The age old question of new game developers is where do I start? Do I create art? Do I start programming frameworks? Do I make physical prototypes? Do I mod an existing game?

Like most things in life, there is no actual answer. Let what drove you to take the mammoth task of developing a game inspire your work. Jenova Chen chased an emotion with Thatgamecompany’s third outing, “We wanted to bring in a new feeling between people online.” Doom was inspired by id’s late night D&D campaigns. Chase whatever muse started this adventure.

For my current game, the muse was the idea of solving logic gates. For those that don’t know, logic gates are things like AND and OR (link) where the inputs are two bits that are either on or off and result in a single bit that is either on or off. I was targeting mobile phones and thought touching bits to turn them on or off was a simple yet enjoyable input mechanism. I wanted to limit the goal to solving logic gates, solving being the resulting bit from the logic gate is in the on, but the idea of solving a single logic gate is not interesting enough on its own. So my list of self-imposed limitations for this idea were:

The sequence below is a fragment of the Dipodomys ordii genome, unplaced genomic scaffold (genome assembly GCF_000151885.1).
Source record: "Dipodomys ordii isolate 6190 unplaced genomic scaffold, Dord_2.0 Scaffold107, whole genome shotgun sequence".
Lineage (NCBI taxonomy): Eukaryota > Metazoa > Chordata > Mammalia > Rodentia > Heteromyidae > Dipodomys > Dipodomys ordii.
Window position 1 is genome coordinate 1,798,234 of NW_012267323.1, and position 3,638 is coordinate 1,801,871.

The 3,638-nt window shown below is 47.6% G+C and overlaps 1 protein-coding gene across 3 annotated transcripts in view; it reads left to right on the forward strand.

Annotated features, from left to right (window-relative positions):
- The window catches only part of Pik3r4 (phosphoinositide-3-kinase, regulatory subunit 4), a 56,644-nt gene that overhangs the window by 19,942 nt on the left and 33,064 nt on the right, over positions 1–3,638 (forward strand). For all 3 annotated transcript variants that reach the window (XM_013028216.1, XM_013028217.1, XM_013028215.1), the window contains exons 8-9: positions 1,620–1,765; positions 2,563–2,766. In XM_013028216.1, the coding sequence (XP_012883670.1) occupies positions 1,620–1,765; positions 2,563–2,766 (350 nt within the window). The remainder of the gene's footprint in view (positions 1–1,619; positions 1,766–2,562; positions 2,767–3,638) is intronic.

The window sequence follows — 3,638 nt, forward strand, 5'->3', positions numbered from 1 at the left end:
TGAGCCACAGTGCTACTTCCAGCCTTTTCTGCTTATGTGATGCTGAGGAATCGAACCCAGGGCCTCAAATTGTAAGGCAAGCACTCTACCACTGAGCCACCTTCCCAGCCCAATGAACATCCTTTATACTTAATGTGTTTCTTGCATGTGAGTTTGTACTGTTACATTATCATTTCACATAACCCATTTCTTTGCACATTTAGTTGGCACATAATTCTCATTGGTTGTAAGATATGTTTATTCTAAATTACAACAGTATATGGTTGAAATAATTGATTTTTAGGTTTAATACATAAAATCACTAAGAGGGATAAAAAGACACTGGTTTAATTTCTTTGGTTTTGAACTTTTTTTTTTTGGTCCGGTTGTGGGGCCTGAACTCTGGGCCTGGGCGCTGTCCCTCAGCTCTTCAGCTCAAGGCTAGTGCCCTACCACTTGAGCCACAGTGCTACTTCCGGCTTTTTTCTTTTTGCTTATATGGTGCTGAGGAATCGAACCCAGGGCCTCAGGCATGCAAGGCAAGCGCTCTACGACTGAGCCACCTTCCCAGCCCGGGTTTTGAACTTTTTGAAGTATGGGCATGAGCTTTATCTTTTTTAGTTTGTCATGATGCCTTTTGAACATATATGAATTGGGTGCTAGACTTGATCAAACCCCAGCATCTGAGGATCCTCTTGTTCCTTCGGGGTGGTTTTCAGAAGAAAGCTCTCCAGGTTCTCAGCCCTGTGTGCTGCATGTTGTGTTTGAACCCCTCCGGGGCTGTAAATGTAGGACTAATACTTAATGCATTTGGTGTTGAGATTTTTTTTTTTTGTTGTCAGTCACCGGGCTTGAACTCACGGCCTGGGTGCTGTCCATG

• Solving logic gates will be the goal
  • Player input will be touching the input bits toggling them off or on
  • Make touching bits on or off interest and solving logic gates difficult enough to warrant a game

Given the above, I went to the old Nintendo playbook of making paper mocks. With the mocks my goals were to solve the interesting and difficult piece but also make the the puzzles the players were solving visually appealing. I toiled with this for weeks, creating various compounding logic gates and struggling with a balance between difficult and visually appealing.

The breakthrough came when I lazily started taking other puzzle paradigms and implementing logical gates into them. How can you replace any puzzle that relies on addition, multiplication, unique items, etc. and replace that core mechanism with a logical gate. When I arrived at Sudoku with its base idea of solving something horizontally and vertically, I ended up with my current puzzle paradigm. It made sense to introduce cascading logical gates both horizontally and vertically, where a single bit effects both axis in both directions.

Every person and every game has a unique journey from a muse or inspiration to a final executable product. There is no framework or pathway that leads to success and I implore everyone to toil around until you hit your own magical balance.